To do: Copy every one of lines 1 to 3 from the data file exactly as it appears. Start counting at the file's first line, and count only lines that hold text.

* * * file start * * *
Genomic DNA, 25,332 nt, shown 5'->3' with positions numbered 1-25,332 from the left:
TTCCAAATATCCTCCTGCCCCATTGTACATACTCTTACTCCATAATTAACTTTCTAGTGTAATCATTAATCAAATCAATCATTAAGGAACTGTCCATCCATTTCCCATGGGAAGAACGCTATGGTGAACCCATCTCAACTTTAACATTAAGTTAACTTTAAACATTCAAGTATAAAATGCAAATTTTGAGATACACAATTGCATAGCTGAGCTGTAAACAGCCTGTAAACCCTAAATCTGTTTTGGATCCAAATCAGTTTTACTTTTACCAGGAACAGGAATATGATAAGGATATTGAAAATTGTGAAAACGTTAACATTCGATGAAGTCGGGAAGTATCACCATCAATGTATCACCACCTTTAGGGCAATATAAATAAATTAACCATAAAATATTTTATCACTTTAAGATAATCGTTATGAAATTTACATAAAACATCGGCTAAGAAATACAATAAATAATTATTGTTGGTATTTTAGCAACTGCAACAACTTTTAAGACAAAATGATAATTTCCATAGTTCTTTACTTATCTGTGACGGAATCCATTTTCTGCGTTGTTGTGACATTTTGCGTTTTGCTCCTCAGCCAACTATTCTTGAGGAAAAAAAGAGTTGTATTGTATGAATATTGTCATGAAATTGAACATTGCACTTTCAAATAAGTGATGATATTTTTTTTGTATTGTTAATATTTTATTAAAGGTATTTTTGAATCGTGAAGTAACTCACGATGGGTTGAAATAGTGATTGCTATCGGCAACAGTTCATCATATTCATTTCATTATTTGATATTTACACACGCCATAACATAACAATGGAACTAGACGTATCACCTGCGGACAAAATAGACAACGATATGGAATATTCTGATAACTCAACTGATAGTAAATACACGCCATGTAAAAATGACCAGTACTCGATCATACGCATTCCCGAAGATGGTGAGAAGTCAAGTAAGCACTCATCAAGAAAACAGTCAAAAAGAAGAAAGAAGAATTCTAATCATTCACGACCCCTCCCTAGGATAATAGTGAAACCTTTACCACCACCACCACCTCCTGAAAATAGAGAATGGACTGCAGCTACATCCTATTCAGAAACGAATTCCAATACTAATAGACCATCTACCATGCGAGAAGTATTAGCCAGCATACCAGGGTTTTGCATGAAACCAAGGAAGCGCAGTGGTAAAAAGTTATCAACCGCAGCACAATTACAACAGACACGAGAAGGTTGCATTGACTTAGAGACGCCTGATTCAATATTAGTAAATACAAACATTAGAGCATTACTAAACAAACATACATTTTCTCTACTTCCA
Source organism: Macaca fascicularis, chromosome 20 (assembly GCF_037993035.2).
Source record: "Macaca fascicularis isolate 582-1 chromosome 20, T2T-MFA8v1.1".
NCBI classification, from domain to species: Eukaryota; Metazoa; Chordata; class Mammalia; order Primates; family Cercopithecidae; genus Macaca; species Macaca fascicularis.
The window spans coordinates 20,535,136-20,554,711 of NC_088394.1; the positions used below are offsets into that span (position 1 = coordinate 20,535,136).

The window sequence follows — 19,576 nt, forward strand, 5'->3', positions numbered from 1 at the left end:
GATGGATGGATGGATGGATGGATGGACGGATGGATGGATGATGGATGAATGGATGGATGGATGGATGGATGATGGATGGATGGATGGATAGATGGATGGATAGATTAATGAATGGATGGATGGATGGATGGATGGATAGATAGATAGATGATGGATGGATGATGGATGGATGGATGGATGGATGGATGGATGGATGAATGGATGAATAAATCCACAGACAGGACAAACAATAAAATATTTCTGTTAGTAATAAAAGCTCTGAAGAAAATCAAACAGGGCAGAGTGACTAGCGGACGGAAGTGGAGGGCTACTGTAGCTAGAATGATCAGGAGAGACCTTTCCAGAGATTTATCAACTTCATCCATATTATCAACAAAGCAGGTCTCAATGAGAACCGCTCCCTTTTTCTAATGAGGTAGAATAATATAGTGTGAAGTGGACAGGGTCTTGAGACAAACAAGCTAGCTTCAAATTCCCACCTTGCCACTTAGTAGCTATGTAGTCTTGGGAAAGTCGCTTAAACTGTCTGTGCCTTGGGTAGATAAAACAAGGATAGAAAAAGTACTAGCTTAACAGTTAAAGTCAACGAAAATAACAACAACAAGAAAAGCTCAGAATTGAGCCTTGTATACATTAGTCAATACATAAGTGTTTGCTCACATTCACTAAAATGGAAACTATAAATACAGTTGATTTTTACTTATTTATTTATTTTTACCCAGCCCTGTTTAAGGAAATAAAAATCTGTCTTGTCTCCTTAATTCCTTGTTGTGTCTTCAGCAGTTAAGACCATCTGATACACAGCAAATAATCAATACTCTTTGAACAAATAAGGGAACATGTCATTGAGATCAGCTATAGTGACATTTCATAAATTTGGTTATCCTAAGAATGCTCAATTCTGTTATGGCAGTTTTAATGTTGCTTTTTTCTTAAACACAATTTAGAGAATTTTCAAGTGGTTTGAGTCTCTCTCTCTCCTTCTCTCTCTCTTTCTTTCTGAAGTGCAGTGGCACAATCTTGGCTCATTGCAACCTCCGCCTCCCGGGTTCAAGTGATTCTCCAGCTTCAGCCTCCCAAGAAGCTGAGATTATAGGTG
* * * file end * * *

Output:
Genomic DNA, 25,332 nt, shown 5'->3' with positions numbered 1-25,332 from the left:
TTCCAAATATCCTCCTGCCCCATTGTACATACTCTTACTCCATAATTAACTTTCTAGTGTAATCATTAATCAAATCAATCATTAAGGAACTGTCCATCCATTTCCCATGGGAAGAACGCTATGGTGAACCCATCTCAACTTTAACATTAAGTTAACTTTAAACATTCAAGTATAAAATGCAAATTTTGAGATACACAATTGCATAGCTGAGCTGTAAACAGCCTGTAAACCCTAAATCTGTTTTGGATCCAAATCAGTTTTACTTTTACCAGGAACAGGAATATGATAAGGATATTGAAAATTGTGAAAACGTTAACATTCGATGAAGTCGGGAAGTATCACCATCAATGTATCACCACCTTTAGGGCAATATAAATAAATTAACCATAAAATATTTTATCACTTTAAGATAATCGTTATGAAATTTACATAAAACATCGGCTAAGAAATACAATAAATAATTATTGTTGGTATTTTAGCAACTGCAACAACTTTTAAGACAAAATGATAATTTCCATAGTTCTTTACTTATCTGTGACGGAATCCATTTTCTGCGTTGTTGTGACATTTTGCGTTTTGCTCCTCAGCCAACTATTCTTGAGGAAAAAAAGAGTTGTATTGTATGAATATTGTCATGAAATTGAACATTGCACTTTCAAATAAGTGATGATATTTTTTTTGTATTGTTAATATTTTATTAAAGGTATTTTTGAATCGTGAAGTAACTCACGATGGGTTGAAATAGTGATTGCTATCGGCAACAGTTCATCATATTCATTTCATTATTTGATATTTACACACGCCATAACATAACAATGGAACTAGACGTATCACCTGCGGACAAAATAGACAACGATATGGAATATTCTGATAACTCAACTGATAGTAAATACACGCCATGTAAAAATGACCAGTACTCGATCATACGCATTCCCGAAGATGGTGAGAAGTCAAGTAAGCACTCATCAAGAAAACAGTCAAAAAGAAGAAAGAAGAATTCTAATCATTCACGACCCCTCCCTAGGATAATAGTGAAACCTTTACCACCACCACCACCTCCTGAAAATAGAGAATGGACTGCAGCTACATCCTATTCAGAAACGAATTCCAATACTAATAGACCATCTACCATGCGAGAAGTATTAGCCAGCATACCAGGGTTTTGCATGAAACCAAGGAAGCGCAGTGGTAAAAAGTTATCAACCGCAGCACAATTACAACAGACACGAGAAGGTTGCATTGACTTAGAGACGCCTGATTCAATATTAGTAAATACAAACATTAGAGCATTACTAAACAAACATACATTTTCTCTACTTCCA
Source organism: Macaca fascicularis, chromosome 20 (assembly GCF_037993035.2).